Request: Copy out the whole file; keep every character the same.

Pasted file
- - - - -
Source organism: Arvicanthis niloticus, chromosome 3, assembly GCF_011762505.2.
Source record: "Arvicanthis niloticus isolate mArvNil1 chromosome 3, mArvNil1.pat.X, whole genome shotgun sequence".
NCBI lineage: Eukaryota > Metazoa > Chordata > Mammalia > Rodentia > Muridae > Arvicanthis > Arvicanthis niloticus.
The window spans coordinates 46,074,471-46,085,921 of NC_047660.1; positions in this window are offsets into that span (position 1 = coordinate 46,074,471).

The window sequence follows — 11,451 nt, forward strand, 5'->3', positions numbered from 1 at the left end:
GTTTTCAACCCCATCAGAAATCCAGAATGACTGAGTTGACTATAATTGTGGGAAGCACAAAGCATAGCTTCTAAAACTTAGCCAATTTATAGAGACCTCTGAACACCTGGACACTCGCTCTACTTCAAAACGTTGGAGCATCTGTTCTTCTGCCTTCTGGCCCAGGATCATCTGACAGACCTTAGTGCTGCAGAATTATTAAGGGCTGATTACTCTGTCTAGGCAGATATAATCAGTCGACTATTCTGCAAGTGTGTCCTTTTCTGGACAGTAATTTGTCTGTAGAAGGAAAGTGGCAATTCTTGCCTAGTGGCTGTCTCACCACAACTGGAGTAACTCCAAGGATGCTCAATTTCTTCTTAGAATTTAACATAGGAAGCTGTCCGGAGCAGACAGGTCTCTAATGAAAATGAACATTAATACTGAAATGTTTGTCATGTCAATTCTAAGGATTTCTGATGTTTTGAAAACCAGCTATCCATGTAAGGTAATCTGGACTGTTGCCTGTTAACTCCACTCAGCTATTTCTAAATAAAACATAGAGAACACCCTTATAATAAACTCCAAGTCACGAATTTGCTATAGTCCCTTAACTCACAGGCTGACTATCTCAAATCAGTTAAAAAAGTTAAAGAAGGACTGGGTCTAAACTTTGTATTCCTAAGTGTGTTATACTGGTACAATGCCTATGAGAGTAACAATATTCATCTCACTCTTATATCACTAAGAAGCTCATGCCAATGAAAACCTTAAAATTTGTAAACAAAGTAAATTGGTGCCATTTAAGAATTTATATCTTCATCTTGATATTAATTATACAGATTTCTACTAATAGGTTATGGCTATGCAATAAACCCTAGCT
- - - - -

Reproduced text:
Source organism: Arvicanthis niloticus, chromosome 3, assembly GCF_011762505.2.
Source record: "Arvicanthis niloticus isolate mArvNil1 chromosome 3, mArvNil1.pat.X, whole genome shotgun sequence".
NCBI lineage: Eukaryota > Metazoa > Chordata > Mammalia > Rodentia > Muridae > Arvicanthis > Arvicanthis niloticus.
The window spans coordinates 46,074,471-46,085,921 of NC_047660.1; positions in this window are offsets into that span (position 1 = coordinate 46,074,471).

The window sequence follows — 11,451 nt, forward strand, 5'->3', positions numbered from 1 at the left end:
GTTTTCAACCCCATCAGAAATCCAGAATGACTGAGTTGACTATAATTGTGGGAAGCACAAAGCATAGCTTCTAAAACTTAGCCAATTTATAGAGACCTCTGAACACCTGGACACTCGCTCTACTTCAAAACGTTGGAGCATCTGTTCTTCTGCCTTCTGGCCCAGGATCATCTGACAGACCTTAGTGCTGCAGAATTATTAAGGGCTGATTACTCTGTCTAGGCAGATATAATCAGTCGACTATTCTGCAAGTGTGTCCTTTTCTGGACAGTAATTTGTCTGTAGAAGGAAAGTGGCAATTCTTGCCTAGTGGCTGTCTCACCACAACTGGAGTAACTCCAAGGATGCTCAATTTCTTCTTAGAATTTAACATAGGAAGCTGTCCGGAGCAGACAGGTCTCTAATGAAAATGAACATTAATACTGAAATGTTTGTCATGTCAATTCTAAGGATTTCTGATGTTTTGAAAACCAGCTATCCATGTAAGGTAATCTGGACTGTTGCCTGTTAACTCCACTCAGCTATTTCTAAATAAAACATAGAGAACACCCTTATAATAAACTCCAAGTCACGAATTTGCTATAGTCCCTTAACTCACAGGCTGACTATCTCAAATCAGTTAAAAAAGTTAAAGAAGGACTGGGTCTAAACTTTGTATTCCTAAGTGTGTTATACTGGTACAATGCCTATGAGAGTAACAATATTCATCTCACTCTTATATCACTAAGAAGCTCATGCCAATGAAAACCTTAAAATTTGTAAACAAAGTAAATTGGTGCCATTTAAGAATTTATATCTTCATCTTGATATTAATTATACAGATTTCTACTAATAGGTTATGGCTATGCAATAAACCCTAGCT